Canadian Military Heroes Essays


This is a selection of free online resources about Canada and World War One (WW1) including soldiers’ letters and diaries, ebooks, films, official histories and much more.

The War Letters 1914-1918 series will include one book based on the letters of a Canadian soldier fighting during World War 1. It will be published in autumn of 2015. The resources listed are, therefore, just an initial choice. In the meantime, if you come across any resources that you think should be included please let me know.

One thing worth noting is that Canada, particularly through Library and Archives Canada, was at the forefront of the early digitisation of historic records. Sadly, the sites for many of these records have been ‘archived’– meaning while still currently available they are no longer properly maintained or upgraded. In time, as web standards change and improve, particularly with the widespread use of mobile devices, such sites will cease to be easily accessible or even available. Those interested in protesting about such neglect should write to Shelly Glover, Minister of Canadian Heritage,  responsible for the Library and Archives.



Veterans Affairs Canada has a good introductory overview of Canada’s role World War 1.

The Canadian War Museum also has a shorter introduction to WW1 along similar lines.


The Canada Gazette  is often referred to as the official newspaper of the government of Canada and is where all official announcements are made. All copies since 1841 have been digitised.

They can be searched by keyword, or by year. The site, while still working, is one of those that has been ‘archived’ and is therefore officially no ‘longer subject to the Government of Canada Web Standards.’

Historical Debates of the Parliament of Canada dating back to 1867 can all be freely searched and read online.

Minutes of Meetings of the Canadian Officers Training Corps from September 1914 to March 1918 are available online through the University of Manitoba special collections.

Official Yearbooks with government statistics for all years between 1867 and 1967 are freely available online. (This is another resource officially ‘archived’ and no longer kept up to current web standards.)

Yearbooks for the war years can be most easily found on the browse by year page.


Canadian Expeditionary Force, 1914-1919, by G.W.L. Nicholson is available as a free PDF (35 MB).


The War Diaries of the Canadian Expeditionary Force have been digitised by the Library and Archives of Canada. They can be searched by unit or date.

The online help is an extremely useful guide to searching through the records.

A list of the units whose diaries are held is also invaluable.

(Yet again, all these web pages have simply been archived and are no longer updated or improved.)

The Guides to Sources Relating to Units of the Canadian Expeditionary Force are an indispensable series of guides to the material held by the Library and Archives of Canada for almost every unit of the CEF. They are available as a series of PDFs.


The Library and Archives of Canada holds the service records to over 600,000 Canadians enlisted during World War 1 (WW1). At the moment, these records are  being digitised, and are expected to be completed by March 2015. The current neglect of previously digitised items such as the unit war diaries makes one wonder what future plans, if any, they have for the material.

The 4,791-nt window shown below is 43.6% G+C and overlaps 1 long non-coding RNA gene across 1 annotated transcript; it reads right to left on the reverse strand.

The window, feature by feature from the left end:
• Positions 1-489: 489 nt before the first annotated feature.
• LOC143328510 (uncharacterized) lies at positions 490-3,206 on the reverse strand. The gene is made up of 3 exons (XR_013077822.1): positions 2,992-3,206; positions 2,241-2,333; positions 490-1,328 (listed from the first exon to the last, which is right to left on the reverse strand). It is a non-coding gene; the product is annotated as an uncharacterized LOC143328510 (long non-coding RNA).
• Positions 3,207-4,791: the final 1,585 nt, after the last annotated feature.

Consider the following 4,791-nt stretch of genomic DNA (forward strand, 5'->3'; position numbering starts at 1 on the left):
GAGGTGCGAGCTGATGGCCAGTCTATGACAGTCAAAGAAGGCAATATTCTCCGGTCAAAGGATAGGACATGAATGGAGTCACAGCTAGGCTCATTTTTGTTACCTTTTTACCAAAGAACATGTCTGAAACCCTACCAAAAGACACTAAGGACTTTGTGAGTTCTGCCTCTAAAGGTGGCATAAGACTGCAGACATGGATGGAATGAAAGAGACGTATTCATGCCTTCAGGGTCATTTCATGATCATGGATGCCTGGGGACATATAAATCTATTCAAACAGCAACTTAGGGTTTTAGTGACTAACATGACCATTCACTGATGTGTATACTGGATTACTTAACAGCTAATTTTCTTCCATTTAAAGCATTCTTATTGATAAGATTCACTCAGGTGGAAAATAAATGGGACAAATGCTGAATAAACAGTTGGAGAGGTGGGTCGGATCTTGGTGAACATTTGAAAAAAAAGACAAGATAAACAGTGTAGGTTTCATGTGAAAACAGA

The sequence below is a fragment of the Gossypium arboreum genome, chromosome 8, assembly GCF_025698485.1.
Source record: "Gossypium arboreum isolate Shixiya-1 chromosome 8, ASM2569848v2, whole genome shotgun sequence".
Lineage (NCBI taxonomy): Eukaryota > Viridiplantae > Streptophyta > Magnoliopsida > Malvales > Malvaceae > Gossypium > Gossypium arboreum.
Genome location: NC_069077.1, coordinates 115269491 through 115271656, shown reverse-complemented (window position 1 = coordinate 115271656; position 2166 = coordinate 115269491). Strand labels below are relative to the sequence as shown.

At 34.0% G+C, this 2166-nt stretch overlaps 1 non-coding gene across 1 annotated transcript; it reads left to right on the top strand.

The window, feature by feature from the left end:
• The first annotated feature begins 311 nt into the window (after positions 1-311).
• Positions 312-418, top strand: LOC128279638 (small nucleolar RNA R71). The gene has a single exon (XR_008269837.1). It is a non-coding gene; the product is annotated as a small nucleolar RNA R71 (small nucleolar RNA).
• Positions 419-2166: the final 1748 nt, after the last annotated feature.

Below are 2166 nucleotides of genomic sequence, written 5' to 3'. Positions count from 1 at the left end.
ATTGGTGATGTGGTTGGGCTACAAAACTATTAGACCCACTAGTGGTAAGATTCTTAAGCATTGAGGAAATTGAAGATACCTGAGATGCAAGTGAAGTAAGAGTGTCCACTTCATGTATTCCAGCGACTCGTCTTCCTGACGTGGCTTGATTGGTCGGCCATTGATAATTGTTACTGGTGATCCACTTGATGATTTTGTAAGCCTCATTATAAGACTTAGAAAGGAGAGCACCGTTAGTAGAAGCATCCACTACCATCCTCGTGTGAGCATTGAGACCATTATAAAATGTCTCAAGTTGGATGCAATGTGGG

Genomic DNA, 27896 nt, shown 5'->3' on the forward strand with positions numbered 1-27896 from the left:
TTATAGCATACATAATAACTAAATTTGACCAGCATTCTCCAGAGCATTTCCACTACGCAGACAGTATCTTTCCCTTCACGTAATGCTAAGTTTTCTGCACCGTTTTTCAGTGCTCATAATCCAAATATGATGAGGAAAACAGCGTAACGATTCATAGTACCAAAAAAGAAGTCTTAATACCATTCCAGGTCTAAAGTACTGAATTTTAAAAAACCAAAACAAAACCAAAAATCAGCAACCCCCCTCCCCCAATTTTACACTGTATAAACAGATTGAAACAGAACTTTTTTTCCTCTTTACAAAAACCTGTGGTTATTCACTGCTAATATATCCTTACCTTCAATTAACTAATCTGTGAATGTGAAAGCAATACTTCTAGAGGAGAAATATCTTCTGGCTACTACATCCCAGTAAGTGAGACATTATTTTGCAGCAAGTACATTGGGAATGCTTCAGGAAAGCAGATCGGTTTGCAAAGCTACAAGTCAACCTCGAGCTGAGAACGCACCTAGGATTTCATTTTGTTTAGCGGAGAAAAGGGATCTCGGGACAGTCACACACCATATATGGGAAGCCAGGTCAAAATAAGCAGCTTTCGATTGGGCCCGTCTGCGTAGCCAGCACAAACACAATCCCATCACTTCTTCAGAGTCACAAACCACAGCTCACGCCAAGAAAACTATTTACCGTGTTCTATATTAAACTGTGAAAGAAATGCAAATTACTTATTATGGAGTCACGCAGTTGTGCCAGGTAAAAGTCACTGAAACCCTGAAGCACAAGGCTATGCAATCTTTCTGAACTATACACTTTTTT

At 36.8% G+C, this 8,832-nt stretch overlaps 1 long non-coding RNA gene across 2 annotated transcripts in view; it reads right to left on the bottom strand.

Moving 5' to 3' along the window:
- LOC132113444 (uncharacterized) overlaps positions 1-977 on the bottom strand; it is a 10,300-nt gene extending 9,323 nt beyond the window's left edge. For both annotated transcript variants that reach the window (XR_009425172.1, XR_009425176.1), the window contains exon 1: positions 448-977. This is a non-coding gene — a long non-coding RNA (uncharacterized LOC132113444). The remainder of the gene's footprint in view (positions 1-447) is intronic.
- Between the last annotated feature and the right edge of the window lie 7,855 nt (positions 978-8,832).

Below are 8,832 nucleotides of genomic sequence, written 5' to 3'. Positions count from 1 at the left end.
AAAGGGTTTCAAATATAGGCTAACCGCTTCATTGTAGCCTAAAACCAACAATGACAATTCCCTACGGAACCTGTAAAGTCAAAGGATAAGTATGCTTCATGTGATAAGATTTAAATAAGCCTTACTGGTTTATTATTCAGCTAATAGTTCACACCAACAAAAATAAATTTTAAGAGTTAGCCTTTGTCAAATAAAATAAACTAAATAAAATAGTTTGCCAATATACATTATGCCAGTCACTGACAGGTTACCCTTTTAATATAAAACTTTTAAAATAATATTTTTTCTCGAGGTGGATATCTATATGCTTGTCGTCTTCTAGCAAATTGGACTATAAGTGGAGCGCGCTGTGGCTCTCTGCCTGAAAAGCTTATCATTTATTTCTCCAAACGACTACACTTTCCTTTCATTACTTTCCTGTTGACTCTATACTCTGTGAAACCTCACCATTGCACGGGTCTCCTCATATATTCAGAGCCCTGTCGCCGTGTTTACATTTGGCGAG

The library has a useful, short guide to the records it holds.

Sample documents from a typical Canadian soldiers’ record have been archived on the site.

Circumstances of Death Registers for members of the Canadian Expeditionary Force have all been digitised and are free to view online. There is also a helpful guide on how to search the register.

Courts Martial records of the First World War are held by the Library and Archives of Canada for members of the Canadian Expeditionary Force. Although the full records aren’t available online, you can find details of name, unit, date and crime. Search the records.


The War Measures Act (1914), granting greater powers to the Canadian government during wartime, can be read in full online.

EBOOKS [top]

Canada in the Great World War was a series published between 1918 and 1921. The first two volumes were published while the war was still in progress. Comprised of chapters by different writers focusing on various aspects of the war, both at home and abroad, what the series lacks in historical perspective, it gains in immediacy and insight into thinking at the time. (Appendices in the different volumes deal with subjects which don’t neatly fit in the main narrative of events.)

Volume 1 deals with Canadian military history from 1608 to 1914.

Volume 2 starts with the preparations for war and ends in the spring of 1915.

Volume 3 takes events from early 1915 until the beginning of the Battle of the Somme in July 1916. The appendices includes an essay entitled ‘The Canadian Indians and the Great World War.’

Volume 4 covers the Battle of the Somme, Vimy Ridge and Passchendaele.  Its appendices includes essays on Canada and the war at sea and Canadian prisoners of war in Germany.

Volume 5 starts in the winter of 1917–1918 and ends after the armistice. The appendices includes an essay on Canada and the war in the air.

Volume 6 is titled ‘Special Services, Heroic Deeds …’ and includes essays on Canadian women and the war and the Canadian Army Medical Corps.

It also contains the names of the Canadian officers commanding units overseas along with the decorations awarded to Canadians.

Canada And The Battle Of Vimy Ridge, 9-12 April 1917, 1992 (PDF Version, 7.2 MB) by Brereton Greenhous and Stephen J. Harris is an early, classic account of the battle which became synonymous with Canada.

THESES [top]

Theses Canada, provided by Library and Archives Canada, provides free access to thousands of Ph.D theses produced in Canada and voluntarily deposited by individual institutions. There are many about various aspects of World War 1 (WW1).